Joining a nonprofit board can be a great way to network and give back to your local community or industry of interest. All three of the Intellitonic founders – Alex Bruner, Courtney Rambo, and Jared Keller, hold seats on local nonprofit boards.
Both Courtney and Jared found their boards through The Whatcom Community Foundation’s Board Match Program.
Learn more about the boards they serve on and why they chose them below.
Bellingham NonProfits We Support
Sustainable Connections partners with local businesses, government agencies, community members, and other nonprofits to create and implement impactful strategies for Whatcom community to thrive. For them, “thriving” means a clean environment, growing businesses that offer quality jobs, and a happier, healthier community. Their programs include Think Local First, Food & Farming, Green Building & Smart Growth, Energy Efficiencies & Renewables, and Toward Zero Waste.
Jared Keller was interested in joining a board to contribute to the healthy growth of the community we live in; Sustainable Connections seemed like a natural fit. “Interacting with other community members from diverse backgrounds who are invested in sustainable communities has been the most enjoyable and inspiring part of it all,” he said.
Cloud Mountain Farms
Cloud Mountain Farms enriches the local market with a wide variety of healthy produce. Their farm, orchard, and nursery allow them to experiment with new varieties and educate everyone from home gardeners to aspiring farmers to commercial producers.
You can find their produce at local Bellingham restaurants, The Bellingham Farmers Market, and via the Puget Sound Food Hub.
“Access to healthy and local organic foods are what attracted me to Cloud Mountain,” said Courtney Rambo.
“After I walked around the farm with then Executive Director, Tom Thornton, I knew it was an organization I wanted to dedicate time to. The farm was vastly different from my day-to-day work, employed passionate and hardworking people, and it was beautiful.”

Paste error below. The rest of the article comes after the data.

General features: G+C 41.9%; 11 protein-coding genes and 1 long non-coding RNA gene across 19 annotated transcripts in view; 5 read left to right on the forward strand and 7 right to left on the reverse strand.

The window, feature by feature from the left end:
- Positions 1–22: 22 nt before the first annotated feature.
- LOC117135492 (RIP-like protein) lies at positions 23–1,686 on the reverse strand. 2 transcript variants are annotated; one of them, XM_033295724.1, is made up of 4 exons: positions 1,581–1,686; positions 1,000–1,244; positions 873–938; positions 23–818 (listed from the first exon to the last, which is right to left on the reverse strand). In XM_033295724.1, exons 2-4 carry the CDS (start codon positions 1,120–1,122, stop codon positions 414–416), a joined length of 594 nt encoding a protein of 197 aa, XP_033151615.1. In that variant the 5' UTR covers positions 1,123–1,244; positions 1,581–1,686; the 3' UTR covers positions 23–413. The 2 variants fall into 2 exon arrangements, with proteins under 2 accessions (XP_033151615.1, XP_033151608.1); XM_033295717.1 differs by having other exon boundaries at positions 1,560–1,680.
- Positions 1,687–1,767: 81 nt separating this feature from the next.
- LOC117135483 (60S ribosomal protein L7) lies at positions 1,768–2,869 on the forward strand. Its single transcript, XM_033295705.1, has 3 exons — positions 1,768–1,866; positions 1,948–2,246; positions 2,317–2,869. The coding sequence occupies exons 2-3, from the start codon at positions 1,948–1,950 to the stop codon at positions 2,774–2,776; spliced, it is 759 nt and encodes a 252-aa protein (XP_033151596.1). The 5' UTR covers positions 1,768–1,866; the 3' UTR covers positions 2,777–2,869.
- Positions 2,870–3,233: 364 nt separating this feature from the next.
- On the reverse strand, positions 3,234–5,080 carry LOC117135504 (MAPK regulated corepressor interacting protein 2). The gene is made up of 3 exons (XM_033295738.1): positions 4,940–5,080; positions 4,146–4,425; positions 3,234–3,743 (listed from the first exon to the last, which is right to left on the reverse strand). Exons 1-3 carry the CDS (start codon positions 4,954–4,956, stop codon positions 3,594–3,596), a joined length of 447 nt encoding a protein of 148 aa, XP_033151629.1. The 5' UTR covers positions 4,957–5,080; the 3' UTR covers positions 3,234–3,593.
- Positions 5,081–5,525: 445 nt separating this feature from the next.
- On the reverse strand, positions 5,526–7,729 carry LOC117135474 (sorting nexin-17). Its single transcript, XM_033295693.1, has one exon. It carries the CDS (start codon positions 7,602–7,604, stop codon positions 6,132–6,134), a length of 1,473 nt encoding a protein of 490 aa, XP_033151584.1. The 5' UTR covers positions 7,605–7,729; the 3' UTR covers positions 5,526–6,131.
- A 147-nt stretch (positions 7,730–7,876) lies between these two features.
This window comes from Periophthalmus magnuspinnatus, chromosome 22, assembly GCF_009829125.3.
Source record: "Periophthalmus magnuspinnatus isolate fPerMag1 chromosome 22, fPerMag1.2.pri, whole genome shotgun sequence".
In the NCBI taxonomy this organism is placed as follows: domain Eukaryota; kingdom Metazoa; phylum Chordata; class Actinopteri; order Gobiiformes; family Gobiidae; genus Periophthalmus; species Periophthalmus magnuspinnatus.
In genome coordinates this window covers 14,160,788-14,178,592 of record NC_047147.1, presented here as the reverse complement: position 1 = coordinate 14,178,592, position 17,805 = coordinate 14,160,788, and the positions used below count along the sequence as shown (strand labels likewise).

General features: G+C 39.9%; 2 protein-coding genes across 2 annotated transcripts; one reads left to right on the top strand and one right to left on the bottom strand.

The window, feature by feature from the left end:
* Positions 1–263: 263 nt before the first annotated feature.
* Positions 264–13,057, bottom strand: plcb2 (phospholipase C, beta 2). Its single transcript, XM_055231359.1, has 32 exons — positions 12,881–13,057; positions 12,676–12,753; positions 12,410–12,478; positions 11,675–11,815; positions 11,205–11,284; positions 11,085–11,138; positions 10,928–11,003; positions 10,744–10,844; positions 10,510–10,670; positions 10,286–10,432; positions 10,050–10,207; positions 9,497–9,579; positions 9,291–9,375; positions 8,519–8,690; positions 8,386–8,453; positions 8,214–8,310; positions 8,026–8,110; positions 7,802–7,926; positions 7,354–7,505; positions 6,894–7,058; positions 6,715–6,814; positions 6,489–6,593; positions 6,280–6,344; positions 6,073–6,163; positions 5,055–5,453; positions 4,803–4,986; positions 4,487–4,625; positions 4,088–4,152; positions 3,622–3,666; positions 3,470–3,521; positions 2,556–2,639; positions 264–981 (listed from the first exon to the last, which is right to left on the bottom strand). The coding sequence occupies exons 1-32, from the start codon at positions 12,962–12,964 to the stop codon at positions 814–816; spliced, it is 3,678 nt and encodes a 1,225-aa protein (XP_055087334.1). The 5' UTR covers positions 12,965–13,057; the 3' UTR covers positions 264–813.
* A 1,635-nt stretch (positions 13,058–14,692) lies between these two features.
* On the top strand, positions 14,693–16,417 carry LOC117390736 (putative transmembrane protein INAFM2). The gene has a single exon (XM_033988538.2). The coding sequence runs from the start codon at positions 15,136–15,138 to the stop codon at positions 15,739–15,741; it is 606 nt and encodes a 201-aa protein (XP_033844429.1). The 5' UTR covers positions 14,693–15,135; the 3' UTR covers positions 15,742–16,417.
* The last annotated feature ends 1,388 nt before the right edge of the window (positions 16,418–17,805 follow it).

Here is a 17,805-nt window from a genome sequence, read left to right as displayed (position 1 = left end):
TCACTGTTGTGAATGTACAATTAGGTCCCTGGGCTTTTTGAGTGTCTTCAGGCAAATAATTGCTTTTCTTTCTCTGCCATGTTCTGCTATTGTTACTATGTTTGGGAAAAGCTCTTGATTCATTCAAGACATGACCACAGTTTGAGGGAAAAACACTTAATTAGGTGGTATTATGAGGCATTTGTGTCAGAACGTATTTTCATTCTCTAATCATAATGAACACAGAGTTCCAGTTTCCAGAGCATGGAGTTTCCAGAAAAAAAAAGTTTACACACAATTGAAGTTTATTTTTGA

Oddly enough, Sustainable Connections accepted Cloud Mountain into their fold as an extension of their Food and Farming Program. This made both Courtney and Jared part of the existing Sustainable Connections board.
Northwest Youth Services & Sylvia Center for the Arts
Alex Bruner was interested in both Northwest Youth Services (NWYS) and Sylvia Center after the founders made the decision to make Bellingham the companies’ base of operations. He knew both organizations would provide a direct tie into numerous Bellingham communities. Alex is interested in providing support to organizations whose mission statements are tied to creating new opportunities within Whatcom County. Northwest Youth Services was a compelling choice because they do great work in housing youth who would otherwise be homeless, and Sylvia Center provides one of the only community outlets for a myriad of artistic disciplines in Whatcom.
Alex knew these would be a good fit.“I enjoy seeing the direct results of board work for both organizations, as well as the sense of camaraderie in working together with people of different skill sets and backgrounds in the board setting.”
Northwest Youth Services (NWYS)
Northwest Youth Services serves people ages 13 to 24 experiencing homelessness in Whatcom and Skagit Counties. Northwest Youth Services offers housing (short and long term), street outreach, and connections to mental health services. In addition to immediate services like housing, NWYS provides youth with support in job search, school enrollment, and LGBTQ programs. Overall, their support services help youth build skills to become independently stable.
Sylvia Center for The Arts, Formerly Known as The Idiom Theater
Interested in performing arts both classic and wildly creative? Look no further than Sylvia Center for The Arts. They provide affordable space for rehearsals, teachings, and performances for people interested in locally-created music, theater, and dance.
Looking for other ways to get involved in Bellingham, wa? Try these creative advertising spots.